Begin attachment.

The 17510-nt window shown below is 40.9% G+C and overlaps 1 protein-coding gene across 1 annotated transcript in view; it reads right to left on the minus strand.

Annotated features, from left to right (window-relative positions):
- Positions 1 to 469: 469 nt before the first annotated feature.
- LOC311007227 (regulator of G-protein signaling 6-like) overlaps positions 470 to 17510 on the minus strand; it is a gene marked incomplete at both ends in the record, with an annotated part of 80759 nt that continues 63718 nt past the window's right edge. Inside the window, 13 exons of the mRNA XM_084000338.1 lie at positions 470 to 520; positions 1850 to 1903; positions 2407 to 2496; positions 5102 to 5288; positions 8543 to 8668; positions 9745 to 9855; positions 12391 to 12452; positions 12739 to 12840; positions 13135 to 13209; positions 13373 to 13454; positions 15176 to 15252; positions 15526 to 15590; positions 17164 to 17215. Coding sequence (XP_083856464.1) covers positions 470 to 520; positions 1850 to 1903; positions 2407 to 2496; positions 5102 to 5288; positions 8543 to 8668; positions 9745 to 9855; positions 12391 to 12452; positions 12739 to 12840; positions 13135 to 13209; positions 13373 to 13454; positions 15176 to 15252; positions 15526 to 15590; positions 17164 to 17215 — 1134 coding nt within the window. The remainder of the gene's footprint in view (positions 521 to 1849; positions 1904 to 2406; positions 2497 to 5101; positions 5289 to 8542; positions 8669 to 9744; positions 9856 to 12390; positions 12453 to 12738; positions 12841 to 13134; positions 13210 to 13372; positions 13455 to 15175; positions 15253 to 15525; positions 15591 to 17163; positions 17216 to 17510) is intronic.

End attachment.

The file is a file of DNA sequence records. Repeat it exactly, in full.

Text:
The 17510-nt window shown below is 40.9% G+C and overlaps 1 protein-coding gene across 1 annotated transcript in view; it reads right to left on the minus strand.

Annotated features, from left to right (window-relative positions):
- Positions 1 to 469: 469 nt before the first annotated feature.
- LOC311007227 (regulator of G-protein signaling 6-like) overlaps positions 470 to 17510 on the minus strand; it is a gene marked incomplete at both ends in the record, with an annotated part of 80759 nt that continues 63718 nt past the window's right edge. Inside the window, 13 exons of the mRNA XM_084000338.1 lie at positions 470 to 520; positions 1850 to 1903; positions 2407 to 2496; positions 5102 to 5288; positions 8543 to 8668; positions 9745 to 9855; positions 12391 to 12452; positions 12739 to 12840; positions 13135 to 13209; positions 13373 to 13454; positions 15176 to 15252; positions 15526 to 15590; positions 17164 to 17215. Coding sequence (XP_083856464.1) covers positions 470 to 520; positions 1850 to 1903; positions 2407 to 2496; positions 5102 to 5288; positions 8543 to 8668; positions 9745 to 9855; positions 12391 to 12452; positions 12739 to 12840; positions 13135 to 13209; positions 13373 to 13454; positions 15176 to 15252; positions 15526 to 15590; positions 17164 to 17215 — 1134 coding nt within the window. The remainder of the gene's footprint in view (positions 521 to 1849; positions 1904 to 2406; positions 2497 to 5101; positions 5289 to 8542; positions 8669 to 9744; positions 9856 to 12390; positions 12453 to 12738; positions 12841 to 13134; positions 13210 to 13372; positions 13455 to 15175; positions 15253 to 15525; positions 15591 to 17163; positions 17216 to 17510) is intronic.